Hey there mamas. A good friend of mine has asked me post this on my blog. I think it's a very worthwhile campaign. Check it out.
A new public service campaign called “Protect Two from the Flu” http://www.facebook.com/l/hAQBS0paTAQDUJCQl-NaNwCj8eKM1yx2RB4bgmIRdXqSsdw/www.Protect2.org is to protect that little bun in the oven from the flu — and the mom-to-be. The campaign offers information about how important it is for expectant moms to get the flu vaccine — even during the summer, since the flu virus is active year-round. Plus, getting the vaccine is the only way to keep the baby safe from the flu, since babies cannot get the flu vaccine themselves until they are six months old.
Doctors and health agencies now say expectant moms can get the vaccine at any point during their pregnancy and urge them to do so as soon as possible.
The campaign, from the Texas Department of State Health Services (DSHS) answers common flu questions. DSHS is also working with OB/GYNs to educate and vaccinate expectant mothers.
- If you are expecting, you should get the flu vaccine. Pregnant women must get the injectible form of the vaccine. Pregnant women are advised not to get the nasal spray.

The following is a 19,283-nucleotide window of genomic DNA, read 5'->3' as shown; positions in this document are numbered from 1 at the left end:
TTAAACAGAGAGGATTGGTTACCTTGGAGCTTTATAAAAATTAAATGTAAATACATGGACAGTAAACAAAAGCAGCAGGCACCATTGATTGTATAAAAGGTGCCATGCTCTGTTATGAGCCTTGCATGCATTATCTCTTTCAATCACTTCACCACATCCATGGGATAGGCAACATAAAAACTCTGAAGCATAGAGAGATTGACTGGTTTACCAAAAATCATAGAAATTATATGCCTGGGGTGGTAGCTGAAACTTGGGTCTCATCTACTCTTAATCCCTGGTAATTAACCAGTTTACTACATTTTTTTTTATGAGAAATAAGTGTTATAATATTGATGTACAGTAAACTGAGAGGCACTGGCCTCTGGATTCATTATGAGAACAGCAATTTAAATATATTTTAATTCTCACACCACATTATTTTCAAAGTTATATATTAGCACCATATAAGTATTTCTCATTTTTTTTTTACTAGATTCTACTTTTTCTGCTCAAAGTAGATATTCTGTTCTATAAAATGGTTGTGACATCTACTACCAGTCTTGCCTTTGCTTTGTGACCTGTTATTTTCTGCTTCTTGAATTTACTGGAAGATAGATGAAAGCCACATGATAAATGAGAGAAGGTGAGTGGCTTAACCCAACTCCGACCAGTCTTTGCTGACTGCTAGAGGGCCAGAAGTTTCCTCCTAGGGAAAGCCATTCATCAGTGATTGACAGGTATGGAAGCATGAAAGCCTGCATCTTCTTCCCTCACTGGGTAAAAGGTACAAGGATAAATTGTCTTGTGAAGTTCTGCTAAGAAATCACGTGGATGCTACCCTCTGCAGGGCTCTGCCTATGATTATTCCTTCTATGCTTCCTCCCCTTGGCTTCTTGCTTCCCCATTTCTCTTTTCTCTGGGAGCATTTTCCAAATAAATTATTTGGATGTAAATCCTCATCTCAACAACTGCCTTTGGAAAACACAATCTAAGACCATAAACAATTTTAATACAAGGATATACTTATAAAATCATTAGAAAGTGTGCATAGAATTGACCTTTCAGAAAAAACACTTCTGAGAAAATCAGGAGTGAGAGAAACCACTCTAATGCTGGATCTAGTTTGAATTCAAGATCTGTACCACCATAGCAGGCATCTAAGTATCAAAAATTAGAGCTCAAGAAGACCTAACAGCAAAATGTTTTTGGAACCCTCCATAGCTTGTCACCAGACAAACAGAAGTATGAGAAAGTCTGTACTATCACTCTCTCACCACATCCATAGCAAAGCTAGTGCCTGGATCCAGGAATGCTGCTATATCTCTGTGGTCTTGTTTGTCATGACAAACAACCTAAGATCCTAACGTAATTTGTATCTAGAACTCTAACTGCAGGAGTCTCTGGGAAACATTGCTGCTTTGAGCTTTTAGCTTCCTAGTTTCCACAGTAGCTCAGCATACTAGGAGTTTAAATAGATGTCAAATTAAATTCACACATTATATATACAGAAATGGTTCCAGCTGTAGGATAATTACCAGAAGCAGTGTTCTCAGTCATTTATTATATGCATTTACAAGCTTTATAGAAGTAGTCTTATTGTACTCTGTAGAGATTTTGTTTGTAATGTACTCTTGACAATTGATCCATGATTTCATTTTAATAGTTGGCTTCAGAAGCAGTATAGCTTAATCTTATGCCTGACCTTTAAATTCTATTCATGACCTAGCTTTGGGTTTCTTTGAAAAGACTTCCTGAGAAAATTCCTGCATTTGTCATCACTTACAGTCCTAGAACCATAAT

- The flu vaccine protects you and your baby from the flu. Antibodies can be passed on to your unborn baby and help protect your baby for up to six months after birth. This is important because babies cannot get the flu vaccine until they are six months old.
- Millions of flu vaccines have been given to pregnant women for many years. The flu vaccines are made the same way each year, and their safety is closely monitored by the Centers for Disease Control and Protection as well as the Food and Drug Administration.
- You can get the flu vaccine at any time, during any trimester, while you are pregnant. A flu vaccine is necessary to help protect you and your baby.
- You can breastfeed your baby if you have received the flu vaccine. Antibodies may be passed in breast milk and will help protect your baby from the flu.
- By mid-November last year, nearly half of the pregnant women in the U.S., 18 and older, had already received the flu vaccine. This means that more than 50 percent of the pregnant women in the U.S. still need to get the flu vaccine to help protect them and their unborn babies from the flu.
- Catching the flu while pregnant puts both you and your baby at risk for some serious complications.